The Hanafi Ulema are also of two categories. The first advocates taqleed based on research and evaluation. For example, Mulla Bahrul Uloom Abdul Ali bin Mulla
Nizamuddin, the author of Arkan-e-Arbaa and Mawln Abdul Hayy Farangi Mahalli bin Abdul Haleem, the author of Al-Taleeq al-Mumajjad.
The other group of Hanafis are those that stick staunchly to taqleed and do not tolerate anything against it. For example, Mawln Shaykh Fazl-e-Rasool AmawiBadayuni and his followers.1
(2) Mawln Rasheed Ahmad Gangohi and Mawln Qasim Nanotwi (founder of Darul Uloom Deoband) are amongst the top students of Shah Abdul Ghani Mujaddidi. In Purab, Mawln Shah Ismails student are Mawln Sakhawat Ali Jaunpuri and others. This group is characterised by its claim of refutating Bidah and pure Tawd alongside its adherence to the Hanafi madhab.
Another student of Mawln Shah Ishaq is Mawln Nazeer Husain Bihari Dihlawi. His group is characterised not only by its claim of Pure Tawd and refutation of Bidah; but also its distancing from Hanafi fiqh. Instead, they call for derivation of rulings directly from books of hadith whatever one can and then act upon it. This group came to be known as Ahl e Hadith.
The third group was that which stuck staunchly upon its old traditions and continued to call itself the Ahlus Sunnah. The leaders of this group were mostly the Ulama of Bareilly and Badayun.2
According to Hakeem Abdul Hay Rae Barelwi and Sulaiman Nadwi, the group that stuck staunchly to taqleed, remained upon its old traditions and called itself Ahlus Sunnah constituted of Ulema who were from Bareilly and Badayun. Even today, they will not accept anything apart from taqleed and remaining upon old ways.
Abdur Rahman Parwaz Islahi and Prof. Muhammad Ayyub Qadri portray this sectarian split in their own words.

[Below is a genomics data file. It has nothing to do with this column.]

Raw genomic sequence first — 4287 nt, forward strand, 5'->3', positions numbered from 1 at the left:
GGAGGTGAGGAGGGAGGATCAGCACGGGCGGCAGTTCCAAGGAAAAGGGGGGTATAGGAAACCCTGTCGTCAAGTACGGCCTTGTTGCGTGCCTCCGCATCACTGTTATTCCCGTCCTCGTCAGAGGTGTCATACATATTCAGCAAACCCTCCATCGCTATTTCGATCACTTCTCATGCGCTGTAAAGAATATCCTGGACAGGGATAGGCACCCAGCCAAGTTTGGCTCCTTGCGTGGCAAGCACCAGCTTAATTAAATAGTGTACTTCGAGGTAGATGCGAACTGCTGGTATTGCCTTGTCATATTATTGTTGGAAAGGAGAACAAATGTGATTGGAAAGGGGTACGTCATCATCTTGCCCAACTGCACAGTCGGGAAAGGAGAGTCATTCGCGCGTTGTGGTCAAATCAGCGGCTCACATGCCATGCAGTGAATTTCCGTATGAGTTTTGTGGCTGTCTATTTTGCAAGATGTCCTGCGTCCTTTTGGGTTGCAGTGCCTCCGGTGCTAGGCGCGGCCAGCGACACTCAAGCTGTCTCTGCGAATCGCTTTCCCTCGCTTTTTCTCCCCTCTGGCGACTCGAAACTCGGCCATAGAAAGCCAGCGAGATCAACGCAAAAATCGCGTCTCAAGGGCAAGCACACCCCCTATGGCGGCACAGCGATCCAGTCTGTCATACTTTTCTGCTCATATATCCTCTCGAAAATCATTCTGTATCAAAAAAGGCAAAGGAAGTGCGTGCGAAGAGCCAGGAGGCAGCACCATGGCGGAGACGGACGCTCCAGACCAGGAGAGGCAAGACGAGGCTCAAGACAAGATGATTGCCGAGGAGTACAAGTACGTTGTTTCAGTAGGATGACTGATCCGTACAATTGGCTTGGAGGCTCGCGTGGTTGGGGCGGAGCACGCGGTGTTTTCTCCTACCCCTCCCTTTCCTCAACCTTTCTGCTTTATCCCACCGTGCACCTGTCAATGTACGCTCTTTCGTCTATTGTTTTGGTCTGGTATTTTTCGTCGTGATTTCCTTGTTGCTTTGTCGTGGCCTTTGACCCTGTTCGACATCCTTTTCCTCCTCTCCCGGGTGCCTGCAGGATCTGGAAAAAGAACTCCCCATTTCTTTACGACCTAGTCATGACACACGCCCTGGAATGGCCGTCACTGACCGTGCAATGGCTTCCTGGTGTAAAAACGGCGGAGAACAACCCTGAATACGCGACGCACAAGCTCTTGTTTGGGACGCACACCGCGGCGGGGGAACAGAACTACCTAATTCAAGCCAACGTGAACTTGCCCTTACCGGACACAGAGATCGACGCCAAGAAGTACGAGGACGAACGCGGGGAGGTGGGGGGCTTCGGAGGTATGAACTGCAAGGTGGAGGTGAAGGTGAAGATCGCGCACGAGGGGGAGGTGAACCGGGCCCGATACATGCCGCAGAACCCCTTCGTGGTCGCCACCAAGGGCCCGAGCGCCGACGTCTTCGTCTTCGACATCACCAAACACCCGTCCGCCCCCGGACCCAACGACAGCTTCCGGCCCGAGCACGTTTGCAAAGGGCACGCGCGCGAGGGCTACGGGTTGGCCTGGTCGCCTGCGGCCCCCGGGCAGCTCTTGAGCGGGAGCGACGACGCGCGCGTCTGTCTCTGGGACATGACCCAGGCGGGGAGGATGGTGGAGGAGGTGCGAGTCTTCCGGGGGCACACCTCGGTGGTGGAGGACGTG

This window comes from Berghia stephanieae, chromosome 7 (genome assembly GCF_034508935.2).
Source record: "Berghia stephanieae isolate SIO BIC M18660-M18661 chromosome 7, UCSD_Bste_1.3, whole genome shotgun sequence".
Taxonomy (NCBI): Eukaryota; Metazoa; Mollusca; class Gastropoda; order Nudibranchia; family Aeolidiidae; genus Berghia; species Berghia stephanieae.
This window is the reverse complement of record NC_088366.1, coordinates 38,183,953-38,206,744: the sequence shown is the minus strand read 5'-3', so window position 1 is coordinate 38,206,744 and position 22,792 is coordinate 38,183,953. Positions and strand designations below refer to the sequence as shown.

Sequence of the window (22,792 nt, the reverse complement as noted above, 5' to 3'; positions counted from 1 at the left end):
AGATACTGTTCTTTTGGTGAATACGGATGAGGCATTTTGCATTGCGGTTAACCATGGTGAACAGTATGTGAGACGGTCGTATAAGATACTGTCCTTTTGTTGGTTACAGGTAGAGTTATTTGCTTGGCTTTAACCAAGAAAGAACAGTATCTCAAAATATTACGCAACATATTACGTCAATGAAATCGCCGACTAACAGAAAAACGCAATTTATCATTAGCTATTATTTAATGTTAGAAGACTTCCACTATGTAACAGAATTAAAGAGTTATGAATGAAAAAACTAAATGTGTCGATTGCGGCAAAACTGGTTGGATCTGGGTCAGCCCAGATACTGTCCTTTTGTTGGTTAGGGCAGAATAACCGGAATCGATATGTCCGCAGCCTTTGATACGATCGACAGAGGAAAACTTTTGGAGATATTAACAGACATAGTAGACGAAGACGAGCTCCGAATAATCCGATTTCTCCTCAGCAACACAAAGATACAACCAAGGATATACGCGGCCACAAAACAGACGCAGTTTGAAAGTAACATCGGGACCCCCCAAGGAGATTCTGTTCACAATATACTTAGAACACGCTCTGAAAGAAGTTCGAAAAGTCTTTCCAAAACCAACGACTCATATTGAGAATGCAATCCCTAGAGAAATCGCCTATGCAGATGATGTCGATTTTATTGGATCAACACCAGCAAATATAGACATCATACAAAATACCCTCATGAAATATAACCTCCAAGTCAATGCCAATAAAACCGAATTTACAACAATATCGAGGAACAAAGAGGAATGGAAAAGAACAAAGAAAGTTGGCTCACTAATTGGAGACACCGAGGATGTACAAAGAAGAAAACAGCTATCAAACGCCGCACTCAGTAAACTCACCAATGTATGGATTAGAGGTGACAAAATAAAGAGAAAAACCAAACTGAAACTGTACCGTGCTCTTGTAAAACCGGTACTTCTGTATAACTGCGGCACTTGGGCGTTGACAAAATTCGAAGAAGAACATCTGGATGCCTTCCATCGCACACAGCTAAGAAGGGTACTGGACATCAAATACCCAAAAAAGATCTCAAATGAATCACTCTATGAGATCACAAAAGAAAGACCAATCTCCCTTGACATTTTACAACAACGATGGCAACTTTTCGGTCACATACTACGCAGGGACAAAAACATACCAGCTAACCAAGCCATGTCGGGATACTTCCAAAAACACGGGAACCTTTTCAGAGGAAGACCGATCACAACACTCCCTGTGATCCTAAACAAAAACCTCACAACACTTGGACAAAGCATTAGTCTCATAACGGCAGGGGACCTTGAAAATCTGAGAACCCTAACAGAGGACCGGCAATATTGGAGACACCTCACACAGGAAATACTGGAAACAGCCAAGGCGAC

(1) The students of Hazrat Shah Abdul Aziz Muhaddith Dihlawi were made up one group that remained upon his creed and did not tolerate anything against the issues of Shariah. However, the other group pressed for the abandonment of taqleed and called for Ijtihad. Hence, slowly but surely, disagreement appeared on certain issues between the two groups.3
(2) Awadh produced some brilliant thinkers. In the latter days, Mawln Fazle Haq Khairabadi was the most exceptional of them all. Apart from his father, Mawln Fazle Imam, he also benefited from the Waliyullah family. However, he sternly disagreed with many of the beliefs of Shah Ismail and Shah Ishaq and remained steadfast upon his traditions. Mawln Mahboob Ali Dihlawi (student of Shah Abdul Aziz Muhaddith
1 Islami Uloom-o-Funoon Hindustan Mein, page 154. Darul Musannifeen, Azamgarh Hakeem Abdul Hay Rae Barelwi2 Hayat-e-Shibli, page 46. Darul Musannifeen, Azamgarh Sulaiman Nadwi3 Mufti Sadruddin Azurdah, page 138. Maktaba Jamah Ltd Abdur Rahman Parwaz Islahi
Dihlawi) belonged to the same creed. Mawln Fazle Haq and Mawln Mahboob Ali refuted the ideas of Shah Ismail strongly. The Ulema of Bareilly and Badayun helped them in this cause.4
The opinions of Muhammad Jafar Thanesari and Mawln Thanaullah Amratsari are much closer to the truth and are helpful in arriving at correct conclusions: